) Here you go, you're free now. --188.8.131.52 01:55, 3 January 2014 (UTC)
In saying: "The programming language Lisp (also featured in 224: Lisp is known for large numbers...", a closing parenthesis was omitted. Was this intentional?
- (Muahahahahahahahaha! 184.108.40.206 02:04, 7 May 2014 (UTC)
I do not think it's productive to explain the joke using the joke itself without clearly indicating that such is happening. So, It also refers to this awkward feeling when you see something (like an unmatched parentheses, speling error or a randomly-placed, comma. does not explicitly indicate the reflexive usage of the joke. I hope I'm not being overly pedantic, but my first instinct was to correct the spelling error. An an example the passage is fine, but it should be made to stand apart from the "real explanation" in some way, maybe in a callout or italicized as I have it here --Smartin (talk) 03:36, 4 January 2013 (UTC)
This reminds me of when I used to program the TI-83. It would automatically close any parentheses at the end of a line, and all the programming guides told me not to close them, since it would save a tiny bit of memory. I must have annoyed my teachers a lot when this bled over into my homework. I know I've gotten graded down for it. 220.127.116.11 04:17, 28 June 2013 (UTC)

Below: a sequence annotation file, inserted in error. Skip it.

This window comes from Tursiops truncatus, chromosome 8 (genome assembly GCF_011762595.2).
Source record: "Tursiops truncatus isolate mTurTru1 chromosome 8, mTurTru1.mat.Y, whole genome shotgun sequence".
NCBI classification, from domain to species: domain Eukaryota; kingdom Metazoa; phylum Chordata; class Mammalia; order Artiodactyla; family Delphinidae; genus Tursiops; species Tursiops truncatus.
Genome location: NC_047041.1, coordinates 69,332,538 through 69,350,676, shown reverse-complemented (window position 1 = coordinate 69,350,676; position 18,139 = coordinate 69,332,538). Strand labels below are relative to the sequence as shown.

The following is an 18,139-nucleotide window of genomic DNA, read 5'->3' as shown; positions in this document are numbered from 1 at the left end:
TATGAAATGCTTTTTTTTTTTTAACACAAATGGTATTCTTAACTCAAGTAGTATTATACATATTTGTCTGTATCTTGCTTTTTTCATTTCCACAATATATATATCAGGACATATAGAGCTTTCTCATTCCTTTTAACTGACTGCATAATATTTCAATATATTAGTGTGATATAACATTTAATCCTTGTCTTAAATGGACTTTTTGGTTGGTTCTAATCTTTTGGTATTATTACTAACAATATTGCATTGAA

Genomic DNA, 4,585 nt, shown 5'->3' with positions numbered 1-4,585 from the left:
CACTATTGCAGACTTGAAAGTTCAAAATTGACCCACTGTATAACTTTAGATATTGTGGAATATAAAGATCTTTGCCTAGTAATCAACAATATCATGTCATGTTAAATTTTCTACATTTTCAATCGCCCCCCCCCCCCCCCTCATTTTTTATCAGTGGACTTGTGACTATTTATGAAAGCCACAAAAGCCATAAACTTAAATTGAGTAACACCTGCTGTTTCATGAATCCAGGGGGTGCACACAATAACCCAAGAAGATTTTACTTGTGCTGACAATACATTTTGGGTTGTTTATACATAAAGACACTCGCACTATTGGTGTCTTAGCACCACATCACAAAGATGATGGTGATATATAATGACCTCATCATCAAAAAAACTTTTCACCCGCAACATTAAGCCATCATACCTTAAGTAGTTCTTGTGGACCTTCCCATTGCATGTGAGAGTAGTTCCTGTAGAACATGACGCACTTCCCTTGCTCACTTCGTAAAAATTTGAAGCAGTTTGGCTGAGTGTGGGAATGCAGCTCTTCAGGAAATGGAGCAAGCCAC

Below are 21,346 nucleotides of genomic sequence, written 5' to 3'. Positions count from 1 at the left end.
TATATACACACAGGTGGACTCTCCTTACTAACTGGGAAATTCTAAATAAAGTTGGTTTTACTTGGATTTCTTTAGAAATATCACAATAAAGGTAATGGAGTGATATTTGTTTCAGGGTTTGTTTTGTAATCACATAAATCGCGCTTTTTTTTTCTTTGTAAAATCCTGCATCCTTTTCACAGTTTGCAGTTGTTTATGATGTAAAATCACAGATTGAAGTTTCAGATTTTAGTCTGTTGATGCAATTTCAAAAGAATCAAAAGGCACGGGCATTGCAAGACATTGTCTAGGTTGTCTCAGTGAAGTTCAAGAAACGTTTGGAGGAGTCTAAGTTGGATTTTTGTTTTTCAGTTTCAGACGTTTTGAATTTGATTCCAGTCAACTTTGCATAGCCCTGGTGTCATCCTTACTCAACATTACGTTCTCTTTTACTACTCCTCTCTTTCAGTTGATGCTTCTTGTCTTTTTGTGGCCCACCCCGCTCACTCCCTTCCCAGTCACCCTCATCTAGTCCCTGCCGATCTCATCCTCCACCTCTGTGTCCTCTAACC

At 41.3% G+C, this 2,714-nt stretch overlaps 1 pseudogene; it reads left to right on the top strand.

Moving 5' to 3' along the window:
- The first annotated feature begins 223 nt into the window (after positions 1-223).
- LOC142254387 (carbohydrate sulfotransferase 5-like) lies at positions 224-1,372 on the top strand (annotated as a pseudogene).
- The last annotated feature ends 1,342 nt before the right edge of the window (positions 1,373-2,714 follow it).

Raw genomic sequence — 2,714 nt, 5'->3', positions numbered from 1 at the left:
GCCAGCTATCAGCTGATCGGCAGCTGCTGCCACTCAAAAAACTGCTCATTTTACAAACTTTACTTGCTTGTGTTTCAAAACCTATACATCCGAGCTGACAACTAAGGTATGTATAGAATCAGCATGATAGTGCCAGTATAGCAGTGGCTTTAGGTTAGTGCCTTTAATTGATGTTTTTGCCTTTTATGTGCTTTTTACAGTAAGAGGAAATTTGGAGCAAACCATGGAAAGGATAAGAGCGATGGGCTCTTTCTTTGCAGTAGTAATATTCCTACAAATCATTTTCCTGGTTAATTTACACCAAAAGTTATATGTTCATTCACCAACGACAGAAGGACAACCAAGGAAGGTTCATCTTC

- This happens to me too!! Sometimes when I'm writing something, I don't put the closing ), though, I think this happens to most people sometimes. anyway, here's some TI-BASIC code:
- While 1
- ('s: 16
- )'s: 0
- (However, technically there are no ('s, because they are actually part of the For(, sin(, and Line( tokens, not the separate symbol.
- I still get syntax errors when programming in other languages!
My hobby is (not really an hobby but a life's work (or calling)) (is explaining in detail (especially detail allowing me to indulge my hobby (not really an hobby but a life's work (or calling) where did this come from>)?
I know lisp and see the connection, but where in the comic does it actually mention programming? Parentheses are used in ordinary English too, and they also have to be paired with each other. I think this comic is actually about lack of closure in a much more general way. Only the title text brings up programming, but only in the context of parsing strings. 18.104.22.168 23:12, 3 May 2015 (UTC)